2020 is shaping up to be a year of more retail boycotts, thanks to protests and the pandemic.
Retail boycotts are on the rise, especially among younger consumers. Racism and mask policies stand as big reasons for those actions, with consumers on both sides taking stances.
That’s according to a new survey report from CompareCards by LendingTree, an online marketplace for consumers seeking financial services.
The survey found that 38% of consumers are withholding their dollars from at least one company, up from 26% in January 2019. The main reason for those boycotts are political — that is, not about such other factors as poor customer service, return policies or mishandled payments. The results are based on online surveys of 1,026 U.S. consumers conducted between July 10-13.
Of those boycotting customers, 23% said they are avoiding companies because of accusations of racism leveled against them. “A similar number of consumers said the diversity of a company's executive suite factors into their decision to spend money with that company,” according to the survey report.
Not all consumers are on the same side when it comes to boycotts, the new report documents.
For instance, 19% of consumers who are boycotting a company did so because that organization supports Blacks Lives Matter (BLM) — while 18% are boycotting a company because they do not support the BLM movement. Out in the world of retail, many companies have quickly moved to support efforts against racial injustice or racial stereotyping, while some have taken their own path and resisted at least some calls for change.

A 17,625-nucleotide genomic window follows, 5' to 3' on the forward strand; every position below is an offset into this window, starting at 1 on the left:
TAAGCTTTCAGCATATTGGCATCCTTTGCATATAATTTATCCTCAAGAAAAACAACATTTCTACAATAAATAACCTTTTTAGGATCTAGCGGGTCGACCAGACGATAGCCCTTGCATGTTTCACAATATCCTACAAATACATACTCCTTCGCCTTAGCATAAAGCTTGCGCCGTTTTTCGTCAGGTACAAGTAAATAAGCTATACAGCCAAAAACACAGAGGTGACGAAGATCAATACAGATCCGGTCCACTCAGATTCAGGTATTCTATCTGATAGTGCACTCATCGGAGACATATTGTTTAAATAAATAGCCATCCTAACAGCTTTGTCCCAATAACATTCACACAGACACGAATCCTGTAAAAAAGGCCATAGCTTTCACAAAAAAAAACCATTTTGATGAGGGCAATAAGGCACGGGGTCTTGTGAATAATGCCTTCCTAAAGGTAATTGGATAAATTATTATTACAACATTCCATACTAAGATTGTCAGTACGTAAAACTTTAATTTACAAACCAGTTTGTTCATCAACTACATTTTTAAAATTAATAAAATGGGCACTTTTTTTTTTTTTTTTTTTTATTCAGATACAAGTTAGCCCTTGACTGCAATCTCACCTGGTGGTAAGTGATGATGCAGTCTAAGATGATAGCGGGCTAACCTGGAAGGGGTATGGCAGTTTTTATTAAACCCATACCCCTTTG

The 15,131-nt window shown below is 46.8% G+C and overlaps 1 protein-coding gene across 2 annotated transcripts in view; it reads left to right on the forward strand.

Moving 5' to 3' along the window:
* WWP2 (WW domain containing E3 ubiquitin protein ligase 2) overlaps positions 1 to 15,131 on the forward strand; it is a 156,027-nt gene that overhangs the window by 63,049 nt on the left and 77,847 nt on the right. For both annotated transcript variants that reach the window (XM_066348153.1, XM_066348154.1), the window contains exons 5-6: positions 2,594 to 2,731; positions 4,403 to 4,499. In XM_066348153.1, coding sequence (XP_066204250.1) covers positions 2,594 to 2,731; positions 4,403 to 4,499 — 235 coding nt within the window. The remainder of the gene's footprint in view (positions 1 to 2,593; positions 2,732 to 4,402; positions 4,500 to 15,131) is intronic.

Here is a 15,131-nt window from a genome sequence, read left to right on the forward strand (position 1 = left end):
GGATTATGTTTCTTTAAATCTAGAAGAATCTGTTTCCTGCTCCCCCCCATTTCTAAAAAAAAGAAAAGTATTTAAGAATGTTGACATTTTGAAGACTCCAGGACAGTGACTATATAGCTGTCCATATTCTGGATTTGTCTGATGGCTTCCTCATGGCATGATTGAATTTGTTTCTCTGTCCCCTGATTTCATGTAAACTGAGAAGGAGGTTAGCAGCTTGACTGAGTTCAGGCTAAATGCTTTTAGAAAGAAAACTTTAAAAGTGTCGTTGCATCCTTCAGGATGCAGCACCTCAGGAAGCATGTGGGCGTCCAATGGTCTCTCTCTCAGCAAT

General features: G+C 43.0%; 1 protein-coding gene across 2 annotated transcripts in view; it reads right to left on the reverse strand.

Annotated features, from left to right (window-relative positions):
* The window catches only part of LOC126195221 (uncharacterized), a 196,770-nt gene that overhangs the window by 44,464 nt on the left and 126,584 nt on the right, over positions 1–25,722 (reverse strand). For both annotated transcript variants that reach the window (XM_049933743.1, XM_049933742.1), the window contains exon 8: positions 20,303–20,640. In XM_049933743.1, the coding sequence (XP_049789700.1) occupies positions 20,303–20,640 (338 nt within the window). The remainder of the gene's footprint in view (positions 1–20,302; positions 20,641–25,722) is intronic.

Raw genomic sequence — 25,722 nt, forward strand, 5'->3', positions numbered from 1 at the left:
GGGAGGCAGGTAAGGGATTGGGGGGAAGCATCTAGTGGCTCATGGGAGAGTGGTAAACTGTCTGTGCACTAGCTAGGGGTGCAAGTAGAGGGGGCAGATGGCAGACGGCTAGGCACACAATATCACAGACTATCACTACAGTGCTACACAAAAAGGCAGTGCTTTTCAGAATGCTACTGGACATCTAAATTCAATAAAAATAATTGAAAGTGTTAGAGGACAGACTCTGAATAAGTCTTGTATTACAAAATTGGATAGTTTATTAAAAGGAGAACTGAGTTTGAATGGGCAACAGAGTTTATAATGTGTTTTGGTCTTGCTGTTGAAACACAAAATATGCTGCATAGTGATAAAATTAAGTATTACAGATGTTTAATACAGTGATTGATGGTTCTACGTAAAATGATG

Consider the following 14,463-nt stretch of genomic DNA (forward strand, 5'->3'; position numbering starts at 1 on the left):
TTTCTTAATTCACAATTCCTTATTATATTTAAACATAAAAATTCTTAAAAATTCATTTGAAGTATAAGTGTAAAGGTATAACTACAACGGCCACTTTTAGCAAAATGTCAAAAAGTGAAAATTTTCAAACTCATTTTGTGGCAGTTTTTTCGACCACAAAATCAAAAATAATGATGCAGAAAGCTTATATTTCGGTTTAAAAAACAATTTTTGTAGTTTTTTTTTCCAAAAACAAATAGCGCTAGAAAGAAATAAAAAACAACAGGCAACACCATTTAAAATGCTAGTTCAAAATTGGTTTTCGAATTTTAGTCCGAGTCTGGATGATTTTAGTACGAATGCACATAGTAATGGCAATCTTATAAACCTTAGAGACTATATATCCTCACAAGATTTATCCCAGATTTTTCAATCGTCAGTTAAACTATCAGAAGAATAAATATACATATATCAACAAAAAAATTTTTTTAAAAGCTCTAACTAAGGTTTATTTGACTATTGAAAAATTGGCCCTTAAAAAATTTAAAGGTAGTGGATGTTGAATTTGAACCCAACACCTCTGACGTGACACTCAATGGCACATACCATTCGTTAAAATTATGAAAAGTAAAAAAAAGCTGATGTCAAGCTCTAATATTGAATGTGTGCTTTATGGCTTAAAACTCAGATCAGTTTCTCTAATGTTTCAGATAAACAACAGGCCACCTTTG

As more retailers rush to implement masks requirements for shoppers, consumers appear divided on where they stand, according to this research. It found that “16% are withholding dollars from businesses that don't require shoppers to wear masks, but 15% are boycotting places that do require patrons to don face coverings.” That battle appears to be turning in favor of mandatory mask policies for retail shoppers even though some states have resisted pressure to set their own requirements.
Age has much to do with the possibility of boycotts, with older consumers less likely to take such action. The research found that 51% of Gen Z shoppers are engaged in a boycott against at least one company, with 52% of millennials saying the same thing. For Gen X, that percentage drops to 37%, and for baby boomers, 22%. Only 16% of older consumers — the silent generation — report being part of a boycott against a company.
The report also found that 53% of surveyed consumers are more likely to buy from a company that gives to charities or is associated with causes shoppers believe in. Beyond that, 41% said they would cut ties with a favorite retailer if that business publicly supported something or someone the consumer strongly disagrees with.
"America is as polarized and politicized as it has ever been, and Americans often want to make a statement with what they watch, where they go and who they listen to,” said Matt Schulz, chief credit analyst for CompareCards. “Millions of Americans are simply no longer willing to support a business that doesn't align with their values.”